In conversation with several leaders over the past few weeks the topic of trying to ‘fit in’ and become a well-rounded leader has come up frequently. One leader was interviewing for a new position in a different department and struggled with questions regarding where she needs to grow as a leader. “I can’t be honest and admit my actual weaknesses in an interview, can I?” she asked. I asked her to imagine she actually felt safe being honest and then answer the question, "what would I say?". Her answer changed to, “I would admit that I struggle with giving and receiving feedback". She then reverted back to her original thinking and added, "...but I can’t say that, they might not consider me for the role". My next question to her was, “Would you rather they find out now or later?” Because they will find out!
In Marcus Buckingham and Ashley Goodall’s book, “Nine Lies About Work: A Freethinking Leader's Guide to the Real World” Lie #4 says that the best people are well-rounded.
Buckingham and Goodall whole heartedly disagree. Truth #4 states: “The best people are spiky. Because for humans, uniqueness is a feature, not a bug.”
Another leader is a highly respected project manager. In some aspects he is a great leader, his team can be counted on to get things done, and he’s a master in client relationships. His challenge is that he has little patience with people on his team who don’t think as strategically and systematically as he does. Does this make him an overall poor leader? Because he is weak in this one area? The reality is that we all have parts of our role where we shine and parts where we struggle.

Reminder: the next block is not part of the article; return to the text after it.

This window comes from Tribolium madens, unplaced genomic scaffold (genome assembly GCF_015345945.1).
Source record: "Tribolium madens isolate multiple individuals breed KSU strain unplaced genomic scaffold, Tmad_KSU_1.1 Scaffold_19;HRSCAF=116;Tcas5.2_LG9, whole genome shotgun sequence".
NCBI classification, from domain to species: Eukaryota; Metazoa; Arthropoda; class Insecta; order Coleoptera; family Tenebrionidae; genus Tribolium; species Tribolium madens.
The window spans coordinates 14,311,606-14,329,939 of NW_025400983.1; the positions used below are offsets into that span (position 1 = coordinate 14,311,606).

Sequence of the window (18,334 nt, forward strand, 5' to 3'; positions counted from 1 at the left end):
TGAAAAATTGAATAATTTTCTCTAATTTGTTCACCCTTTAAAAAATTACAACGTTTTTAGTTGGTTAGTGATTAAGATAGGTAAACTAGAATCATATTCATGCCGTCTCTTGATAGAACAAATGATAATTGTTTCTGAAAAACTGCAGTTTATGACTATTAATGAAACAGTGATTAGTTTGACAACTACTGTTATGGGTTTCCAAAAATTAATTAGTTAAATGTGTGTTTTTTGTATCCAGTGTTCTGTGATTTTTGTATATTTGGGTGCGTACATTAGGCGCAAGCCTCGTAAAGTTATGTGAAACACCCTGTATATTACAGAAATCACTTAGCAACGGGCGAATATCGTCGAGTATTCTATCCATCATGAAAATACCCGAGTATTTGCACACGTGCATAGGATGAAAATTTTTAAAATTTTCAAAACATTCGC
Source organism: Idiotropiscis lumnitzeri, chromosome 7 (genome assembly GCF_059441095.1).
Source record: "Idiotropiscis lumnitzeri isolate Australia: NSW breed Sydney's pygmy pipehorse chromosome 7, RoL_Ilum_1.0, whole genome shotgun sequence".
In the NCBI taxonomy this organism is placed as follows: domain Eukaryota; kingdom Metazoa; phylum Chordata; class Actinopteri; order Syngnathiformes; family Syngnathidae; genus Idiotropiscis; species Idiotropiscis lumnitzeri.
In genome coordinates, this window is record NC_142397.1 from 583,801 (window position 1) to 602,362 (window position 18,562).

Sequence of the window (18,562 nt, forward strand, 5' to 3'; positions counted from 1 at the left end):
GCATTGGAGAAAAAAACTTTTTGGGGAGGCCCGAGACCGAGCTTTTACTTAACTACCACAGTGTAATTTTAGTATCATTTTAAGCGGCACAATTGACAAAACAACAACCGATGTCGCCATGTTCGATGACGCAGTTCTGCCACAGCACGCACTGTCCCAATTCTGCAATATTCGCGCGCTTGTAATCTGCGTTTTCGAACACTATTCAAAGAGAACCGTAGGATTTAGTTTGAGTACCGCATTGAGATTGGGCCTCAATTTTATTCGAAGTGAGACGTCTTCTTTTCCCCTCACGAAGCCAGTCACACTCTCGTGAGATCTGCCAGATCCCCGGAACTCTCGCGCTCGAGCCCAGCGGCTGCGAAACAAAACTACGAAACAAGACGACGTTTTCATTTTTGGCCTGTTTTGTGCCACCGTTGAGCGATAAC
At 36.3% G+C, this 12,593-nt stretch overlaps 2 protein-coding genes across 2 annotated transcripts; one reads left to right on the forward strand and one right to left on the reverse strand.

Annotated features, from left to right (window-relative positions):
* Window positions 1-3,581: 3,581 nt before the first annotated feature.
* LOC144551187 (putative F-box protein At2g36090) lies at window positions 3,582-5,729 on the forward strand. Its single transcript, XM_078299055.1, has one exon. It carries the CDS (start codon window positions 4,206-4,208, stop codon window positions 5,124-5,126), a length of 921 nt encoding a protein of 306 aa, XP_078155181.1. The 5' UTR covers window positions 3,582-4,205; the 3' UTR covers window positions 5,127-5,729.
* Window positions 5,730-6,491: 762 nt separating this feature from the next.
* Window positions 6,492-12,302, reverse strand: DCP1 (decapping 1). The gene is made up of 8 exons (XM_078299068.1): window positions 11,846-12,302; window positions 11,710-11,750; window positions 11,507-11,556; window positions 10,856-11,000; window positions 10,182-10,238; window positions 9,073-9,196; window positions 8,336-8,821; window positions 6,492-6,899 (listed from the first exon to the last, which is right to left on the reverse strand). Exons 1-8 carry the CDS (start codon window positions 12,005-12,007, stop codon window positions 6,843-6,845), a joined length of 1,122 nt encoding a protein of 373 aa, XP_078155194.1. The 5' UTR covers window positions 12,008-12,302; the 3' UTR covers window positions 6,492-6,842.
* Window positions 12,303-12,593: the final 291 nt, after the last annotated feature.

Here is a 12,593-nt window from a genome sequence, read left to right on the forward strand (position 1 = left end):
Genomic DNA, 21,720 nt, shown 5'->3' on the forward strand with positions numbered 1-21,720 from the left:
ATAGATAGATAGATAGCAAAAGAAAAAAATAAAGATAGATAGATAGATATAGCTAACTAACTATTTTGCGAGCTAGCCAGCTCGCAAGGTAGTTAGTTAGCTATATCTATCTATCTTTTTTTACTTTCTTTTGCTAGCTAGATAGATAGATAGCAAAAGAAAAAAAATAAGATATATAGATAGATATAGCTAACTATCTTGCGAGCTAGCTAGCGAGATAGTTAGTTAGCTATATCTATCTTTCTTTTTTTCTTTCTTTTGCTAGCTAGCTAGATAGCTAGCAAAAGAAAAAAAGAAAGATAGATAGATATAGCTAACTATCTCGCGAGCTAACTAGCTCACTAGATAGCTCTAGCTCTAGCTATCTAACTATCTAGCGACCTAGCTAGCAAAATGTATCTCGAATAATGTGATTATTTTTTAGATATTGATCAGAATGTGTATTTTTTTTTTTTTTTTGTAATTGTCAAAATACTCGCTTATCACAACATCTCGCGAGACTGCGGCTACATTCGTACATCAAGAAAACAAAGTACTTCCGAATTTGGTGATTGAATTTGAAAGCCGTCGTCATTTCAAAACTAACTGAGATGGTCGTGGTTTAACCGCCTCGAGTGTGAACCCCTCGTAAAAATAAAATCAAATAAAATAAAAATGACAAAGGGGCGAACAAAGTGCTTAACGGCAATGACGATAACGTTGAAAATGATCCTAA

When we implement large scale leadership development projects, we focus on helping organizations create an environment where people are given opportunity to live in their strengths…and be raggedy in their weaknesses. In order to do this, there must be SAFETY & TRUST.
Think about your own beliefs around leadership…
- Do you believe your work and your communication need to be perfect?
- Do you believe showing weakness is bad?
- Do you believe you have to act a certain way in order to be accepted and seen as competent or promotion ready?
- Do you feel confident ‘doing you’?
In both the examples above we explored how it would feel to be honest about the strengths they bring to the table and the areas that challenge them. Think how freeing it would be to stand in front of your team and say, “Here’s what you can expect from me as a leader, here’s where I’m really strong and here’s where I really struggle and I will need your help with those things.”
When organizations create a safe environment for people to be truly human and open about their strengths and challenges, leaders can show up fully. People will contribute far higher value when they trust it is okay for them to simply ‘do them’.